Threat From The West: The U.S. Is Threatening North Korea

After North Korea’s satellite launch on 5 April 2009, the United Nations Security Council issued a statement on 13 April, accusing North Korea of launching a “rocket” and violating U.N. resolution #1718. In order to counter North Korea’s actions, South Korean President Lee Myung-Bak’s government quickly agreed to full participation in the PSI (Proliferation Security Initiative), a multi-national naval training led and directed by the United States. The Proliferation Security Initiative began in 2003 when the United States, in order to simulate the interception of smuggled weapons of mass destruction as well as drugs and counterfeit money, gathered together several nations and began staging naval exercises.

North Korea clearly stated the need for the satellite launch in order to stimulate domestic economic development and offered to allow another country to perform the tests for them, in order to allay any international doubts as to North Korean intentions. At the time there was no reaction from the United States. Prior to the second launch, North Korea notified international organizations, but afterwards the United States and Japan declared that the launch was an offensive (and illegal) “rocket.” North Korea asked the Security Council for an apology, threatening to take further measures such as initiating nuclear-test explosions, testing ballistic missiles, and declaring the PSI as a naval blockade directed against North Korea, or even a declaration of war. The United States has ignored North Korea’s warnings.

On 25 April 2009, North Korea finally took the drastic measure of initiating a second nuclear-test explosion. The next day in Pyongyang, at the celebration of the explosion, the Worker’s Party of Korea Central Committee Secretary, Choe Thae Bok, stated, “in the face of continuing American sanctions and blockades, we will strengthen autonomous national defense, in order to protect the nations greatest interest, defend racial dignity and autonomy, and before the 2012 hundredth anniversary of the birth of deceased Prime Minister Kim Il-Sung create a great socialist nation.”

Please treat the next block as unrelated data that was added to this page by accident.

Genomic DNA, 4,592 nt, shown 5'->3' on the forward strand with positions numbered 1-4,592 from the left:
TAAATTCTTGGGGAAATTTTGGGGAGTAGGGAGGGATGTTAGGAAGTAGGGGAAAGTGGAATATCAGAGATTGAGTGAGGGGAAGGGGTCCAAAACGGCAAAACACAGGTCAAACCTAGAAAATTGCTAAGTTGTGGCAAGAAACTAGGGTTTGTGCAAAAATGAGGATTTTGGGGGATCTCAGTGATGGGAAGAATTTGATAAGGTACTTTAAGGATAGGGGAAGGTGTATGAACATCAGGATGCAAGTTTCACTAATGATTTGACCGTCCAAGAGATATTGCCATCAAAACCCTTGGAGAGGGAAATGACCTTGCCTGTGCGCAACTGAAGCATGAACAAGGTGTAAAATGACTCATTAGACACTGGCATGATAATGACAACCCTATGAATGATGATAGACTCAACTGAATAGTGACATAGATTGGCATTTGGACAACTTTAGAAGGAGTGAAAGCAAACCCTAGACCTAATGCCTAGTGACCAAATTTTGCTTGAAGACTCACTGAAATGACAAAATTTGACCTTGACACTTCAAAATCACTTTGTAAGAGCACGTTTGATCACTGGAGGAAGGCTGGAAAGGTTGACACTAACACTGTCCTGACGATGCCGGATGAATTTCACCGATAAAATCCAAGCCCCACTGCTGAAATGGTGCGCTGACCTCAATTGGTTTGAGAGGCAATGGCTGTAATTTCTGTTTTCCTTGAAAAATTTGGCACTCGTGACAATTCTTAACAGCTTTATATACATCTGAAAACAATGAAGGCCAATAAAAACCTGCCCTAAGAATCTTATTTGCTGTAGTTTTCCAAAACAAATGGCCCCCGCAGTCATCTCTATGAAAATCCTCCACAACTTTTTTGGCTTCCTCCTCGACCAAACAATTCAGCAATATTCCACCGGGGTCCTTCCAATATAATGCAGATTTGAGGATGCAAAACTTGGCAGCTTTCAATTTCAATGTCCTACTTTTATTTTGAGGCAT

Since the new American regime has taken power, North Korea has expressed a sincere desire to improve relations. It seems that although Obama was elected under a banner of change, he has yet to alter the previous administration’s adversarial policies. Instead, in a move aimed at North Korea, the Obama administration is making allies of Japan, South Korea, and other nations to increase its subordinates in the region. Thus North Korea has been forced to take the hard line- boosting seemingly threatening defensive measures to ensure self-protection. So is North Korea threatening the United States, or is it perhaps the other way around?

From the North Korean perspective, if their military actions threaten the structure of global safety, then the new U.S. government should work to create a well-intentioned understanding between the two nations. In this way, both countries can move towards the “nuclear-free world” President Obama so enthusiastically evoked in his discussion with Russia. The U.S. should also open up a channel of direct dialogue, allow North Korea back to the Six Party talks, and guide the Koreans a step further to participate in the NPT (Non-Proliferation Treaty) and MTCR (Missile Technology Control Regime) mechanisms, instead of forcing them to take defensive (albeit extreme) military action.

Whatever the case, the peace and safety of the region as well as de-nuclearization of the Korean peninsula cannot be achieved by solely requiring North Korea to abandon nuclear weapons or missiles. This is a lesson Obama and the United States will have to learn very quickly, should they hope to succeed in building that ‘nuclear-free world’ of which they speak so freely.

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